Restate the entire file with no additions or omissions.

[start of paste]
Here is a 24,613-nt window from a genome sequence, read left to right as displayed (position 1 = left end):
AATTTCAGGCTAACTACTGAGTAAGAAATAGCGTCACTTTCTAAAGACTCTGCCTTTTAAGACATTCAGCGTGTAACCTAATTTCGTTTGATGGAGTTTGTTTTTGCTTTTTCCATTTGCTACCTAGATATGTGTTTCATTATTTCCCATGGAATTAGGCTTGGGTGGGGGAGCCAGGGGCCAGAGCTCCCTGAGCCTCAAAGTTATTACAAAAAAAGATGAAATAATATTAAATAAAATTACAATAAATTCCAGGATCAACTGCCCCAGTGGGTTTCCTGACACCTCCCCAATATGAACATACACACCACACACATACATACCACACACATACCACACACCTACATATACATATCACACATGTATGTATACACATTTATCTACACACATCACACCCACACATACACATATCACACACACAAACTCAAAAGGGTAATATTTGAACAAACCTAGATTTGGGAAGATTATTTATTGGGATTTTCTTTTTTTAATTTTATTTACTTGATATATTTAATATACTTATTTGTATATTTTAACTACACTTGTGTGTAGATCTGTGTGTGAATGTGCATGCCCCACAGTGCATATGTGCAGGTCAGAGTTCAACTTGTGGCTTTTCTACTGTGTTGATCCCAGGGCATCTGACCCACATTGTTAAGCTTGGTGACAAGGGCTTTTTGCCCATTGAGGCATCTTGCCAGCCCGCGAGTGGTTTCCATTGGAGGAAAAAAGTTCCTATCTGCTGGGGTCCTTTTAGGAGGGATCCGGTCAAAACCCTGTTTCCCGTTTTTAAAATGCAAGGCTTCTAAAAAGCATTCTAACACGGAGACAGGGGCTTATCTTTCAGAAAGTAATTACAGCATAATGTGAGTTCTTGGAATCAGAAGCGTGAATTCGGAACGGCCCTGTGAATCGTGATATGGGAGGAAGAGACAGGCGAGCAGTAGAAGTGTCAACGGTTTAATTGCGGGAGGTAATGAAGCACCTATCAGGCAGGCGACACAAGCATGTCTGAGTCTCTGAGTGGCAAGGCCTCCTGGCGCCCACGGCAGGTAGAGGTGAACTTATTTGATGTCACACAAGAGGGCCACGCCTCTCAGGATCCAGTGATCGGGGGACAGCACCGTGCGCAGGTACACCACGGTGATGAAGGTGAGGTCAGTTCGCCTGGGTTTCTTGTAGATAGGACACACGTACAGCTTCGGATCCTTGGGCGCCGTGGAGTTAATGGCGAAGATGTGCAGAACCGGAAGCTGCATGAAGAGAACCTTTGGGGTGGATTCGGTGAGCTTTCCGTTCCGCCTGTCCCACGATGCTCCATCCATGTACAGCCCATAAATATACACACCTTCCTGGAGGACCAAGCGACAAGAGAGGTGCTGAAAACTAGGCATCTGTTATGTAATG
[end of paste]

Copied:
Here is a 24,613-nt window from a genome sequence, read left to right as displayed (position 1 = left end):
AATTTCAGGCTAACTACTGAGTAAGAAATAGCGTCACTTTCTAAAGACTCTGCCTTTTAAGACATTCAGCGTGTAACCTAATTTCGTTTGATGGAGTTTGTTTTTGCTTTTTCCATTTGCTACCTAGATATGTGTTTCATTATTTCCCATGGAATTAGGCTTGGGTGGGGGAGCCAGGGGCCAGAGCTCCCTGAGCCTCAAAGTTATTACAAAAAAAGATGAAATAATATTAAATAAAATTACAATAAATTCCAGGATCAACTGCCCCAGTGGGTTTCCTGACACCTCCCCAATATGAACATACACACCACACACATACATACCACACACATACCACACACCTACATATACATATCACACATGTATGTATACACATTTATCTACACACATCACACCCACACATACACATATCACACACACAAACTCAAAAGGGTAATATTTGAACAAACCTAGATTTGGGAAGATTATTTATTGGGATTTTCTTTTTTTAATTTTATTTACTTGATATATTTAATATACTTATTTGTATATTTTAACTACACTTGTGTGTAGATCTGTGTGTGAATGTGCATGCCCCACAGTGCATATGTGCAGGTCAGAGTTCAACTTGTGGCTTTTCTACTGTGTTGATCCCAGGGCATCTGACCCACATTGTTAAGCTTGGTGACAAGGGCTTTTTGCCCATTGAGGCATCTTGCCAGCCCGCGAGTGGTTTCCATTGGAGGAAAAAAGTTCCTATCTGCTGGGGTCCTTTTAGGAGGGATCCGGTCAAAACCCTGTTTCCCGTTTTTAAAATGCAAGGCTTCTAAAAAGCATTCTAACACGGAGACAGGGGCTTATCTTTCAGAAAGTAATTACAGCATAATGTGAGTTCTTGGAATCAGAAGCGTGAATTCGGAACGGCCCTGTGAATCGTGATATGGGAGGAAGAGACAGGCGAGCAGTAGAAGTGTCAACGGTTTAATTGCGGGAGGTAATGAAGCACCTATCAGGCAGGCGACACAAGCATGTCTGAGTCTCTGAGTGGCAAGGCCTCCTGGCGCCCACGGCAGGTAGAGGTGAACTTATTTGATGTCACACAAGAGGGCCACGCCTCTCAGGATCCAGTGATCGGGGGACAGCACCGTGCGCAGGTACACCACGGTGATGAAGGTGAGGTCAGTTCGCCTGGGTTTCTTGTAGATAGGACACACGTACAGCTTCGGATCCTTGGGCGCCGTGGAGTTAATGGCGAAGATGTGCAGAACCGGAAGCTGCATGAAGAGAACCTTTGGGGTGGATTCGGTGAGCTTTCCGTTCCGCCTGTCCCACGATGCTCCATCCATGTACAGCCCATAAATATACACACCTTCCTGGAGGACCAAGCGACAAGAGAGGTGCTGAAAACTAGGCATCTGTTATGTAATG